Four brand new stories featuring the investigators of infernal incidents, in one box set. The Flying Frenchman – Jago and Litefoot embark on a cruise. It’s supposed to be a relaxing break, but what terrors lurk in the mysterious fog? The Devil’s Dicemen – Arriving at Monte Carlo, Jago is keen to try his luck at the famous casino. But if he’s not careful he could lose a lot more than just money. Island of Death – Arriving at a beautiful island, Jago and Litefoot discover evidence of a missing expedition. Can they discover what happened to the ship’s crew before it happens to them? Return of the Nightmare – There is a murderer loose aboard the ship. If they can solve the mystery of the strange fog and return to London, will that make matters better, or far worse?
By jingo, it’s that time again.. Big Finish treat us to four more adventures from the ever lovable wordsmith and impresario Henry Gordon Jago and his erstwhile companion and friend, the learned Professor George Litefoot, investigators of infernal incidents!
After nine series’ of any franchise, there is always the danger that tiredness may set in as writers and viewers or listeners come to have seen everything that there is to offer.. which is why it’s pleasing that Big Finish have tried to keep Jago & Litefoot fresh by removing them from their usual stomping grounds and send them off to strange (and infernal) foreign shores.
The references and inspiration can at times seem a little too blatant, H. Rider Haggard and The Flying Dutchman for example, yet this is part and parcel of Doctor Who throughout the history of the show and Jago & Litefoot thankfully fails to descend into parody or cheap knock-of of the original source material.
The Flying Frenchman from Jonathan Morris is an intriguing tale set aboard the steamship Fata Morgana, trouble following our heroes even at sea! With a mysterious fog descending and strange vessels looming, Jago & Litefoot are confronted by their own parallels. The story sets up the series nicely, spending significant time fleshing out the ship’s passengers and crew before hinting at things to come in the closing moments. It is unfortunate that due to the narrative scenario Ellie and Quick are out of the picture for most of the series, offset perhaps by the refreshing change of pace and location.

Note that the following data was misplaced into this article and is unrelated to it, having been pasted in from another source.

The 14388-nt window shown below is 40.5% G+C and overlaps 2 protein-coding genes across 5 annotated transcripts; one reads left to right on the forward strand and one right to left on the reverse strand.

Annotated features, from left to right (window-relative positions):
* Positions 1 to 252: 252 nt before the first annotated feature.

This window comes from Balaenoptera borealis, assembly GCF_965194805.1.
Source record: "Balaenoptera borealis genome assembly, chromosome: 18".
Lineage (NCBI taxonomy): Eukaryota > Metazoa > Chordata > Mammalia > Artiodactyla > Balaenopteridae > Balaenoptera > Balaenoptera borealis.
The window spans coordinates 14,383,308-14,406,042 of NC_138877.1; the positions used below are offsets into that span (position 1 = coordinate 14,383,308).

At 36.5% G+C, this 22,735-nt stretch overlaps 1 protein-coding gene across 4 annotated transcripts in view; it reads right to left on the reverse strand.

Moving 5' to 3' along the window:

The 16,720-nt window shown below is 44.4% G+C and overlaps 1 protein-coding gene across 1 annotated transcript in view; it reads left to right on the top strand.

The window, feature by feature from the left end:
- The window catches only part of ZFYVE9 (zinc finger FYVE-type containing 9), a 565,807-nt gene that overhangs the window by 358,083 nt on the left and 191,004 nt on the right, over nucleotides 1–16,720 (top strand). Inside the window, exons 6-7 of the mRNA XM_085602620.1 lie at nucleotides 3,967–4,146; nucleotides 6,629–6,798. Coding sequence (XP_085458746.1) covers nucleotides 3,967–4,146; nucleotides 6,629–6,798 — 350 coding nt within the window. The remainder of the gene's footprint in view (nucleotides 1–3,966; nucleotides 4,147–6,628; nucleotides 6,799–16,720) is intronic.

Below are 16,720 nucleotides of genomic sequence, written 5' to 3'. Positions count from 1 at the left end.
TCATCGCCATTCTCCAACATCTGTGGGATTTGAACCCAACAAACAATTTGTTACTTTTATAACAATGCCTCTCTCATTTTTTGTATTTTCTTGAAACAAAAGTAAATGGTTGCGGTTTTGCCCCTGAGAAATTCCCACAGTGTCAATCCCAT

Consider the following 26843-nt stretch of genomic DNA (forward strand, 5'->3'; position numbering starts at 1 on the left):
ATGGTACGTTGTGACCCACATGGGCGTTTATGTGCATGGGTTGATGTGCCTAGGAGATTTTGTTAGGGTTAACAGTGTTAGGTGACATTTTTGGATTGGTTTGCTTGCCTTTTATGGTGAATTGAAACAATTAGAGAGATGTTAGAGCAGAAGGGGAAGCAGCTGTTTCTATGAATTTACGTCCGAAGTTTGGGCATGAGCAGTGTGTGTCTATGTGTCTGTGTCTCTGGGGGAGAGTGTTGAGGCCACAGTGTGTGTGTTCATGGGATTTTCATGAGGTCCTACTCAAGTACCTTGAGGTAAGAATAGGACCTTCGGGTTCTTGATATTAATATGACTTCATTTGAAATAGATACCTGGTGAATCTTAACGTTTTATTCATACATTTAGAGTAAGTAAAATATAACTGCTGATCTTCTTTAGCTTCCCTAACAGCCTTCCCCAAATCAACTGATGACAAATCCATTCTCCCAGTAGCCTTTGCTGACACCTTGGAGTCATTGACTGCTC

Having survived the devilish fog (we’re sure that won’t be a spoiler to listeners!), our intrepid investigators make shore in Monaco and are faced with a very different kind of devilishness – Satanism and the selling of souls. The Devil’s Diceman is very much Jago’s adventure, his talents key in the resolution to this mysterious affair that centres around a series of disappearances at a high (the highest) stakes casino. Spooky and with plenty of twists, this second episode is a highlight.
Simon Barnard and Paul Morris give us our third tale of the set, Island of Death. Again beset by fog, the Fata Morgana arrives on a mysterious island, complete with a tribe and lost expedition. Influenced by the likes of Doctor Moreau and She, Island of Death is our personal pick of the set and atypical of Victorian adventure of the era (we’re big fans!). A charming and light piece that is possibly only letdown by the lack of originality in concept, particularly as The Defectors is released the same month… just how many mysterious islands are there in the world!? Otherwise, Island of Death is the highlight of the series.
Justin Richards returns for his second story of Series 9 (also writing The Devil’s Diceman), with the finale The Nightmare Returns, a tale that ties up the running loose ends throughout the set. With gruesome murders, stolen idols and an ancient demon, this is vintage Jago & Litefoot, complete again with Ellie and Inspector Quick. The Nightmare Returns brings Series 9 to a satisfactory Lovecraftian conclusion, yet is possibly the lesser of Justin’s two contributions to the set.
Christopher Benjamin and Trevor Baxter are, as ever, excellent, having fun with the variety on offer (and some brilliant accents) while David Warner guest starring as Dr. Luke Betterman in The Devil’s Diceman is a scene stealer, DWW is delighted to know he is scheduled to return in the landmark Series 10. Besides our regulars and Warner, the series is excellently cast by a wide variety of skilled actors, bringing the locales to life with a wide range of voices and accents, perfectly supplemented by the quality direction that has become the norm from Lisa Bowerman, plus some impressive sound design, particularly on Island of Death.
Big Finish have produced a fine set of new adventures for Jago & Litefoot, refreshed somewhat by taking our intrepid duo out of the smog and into exotic parts unknown and a definite improvement on Series 8. The scripts are top notch, peppered with atypical wit and humour, coupled with the sense of fun and enjoyment that has always run throughout the Jago & Litefoot series. With Benjamin and Baxter on cracking form and the rest of the cast rising to the occasion, Series 9 is a hearty recommendation and an essential purchase for fans of the series and newcomers alike. Corks!
Excellently scripted with wit, energy and a sense of enjoyable fun.
Benjamin and Baxter on top form.
Fantastically directed and produced with standout sound design.
Feels fresh with new locations and scenarios.
David Warner is in it!
The characters of Ellie and Quick are sidelined for the series.
Can be a tad unoriginal in places.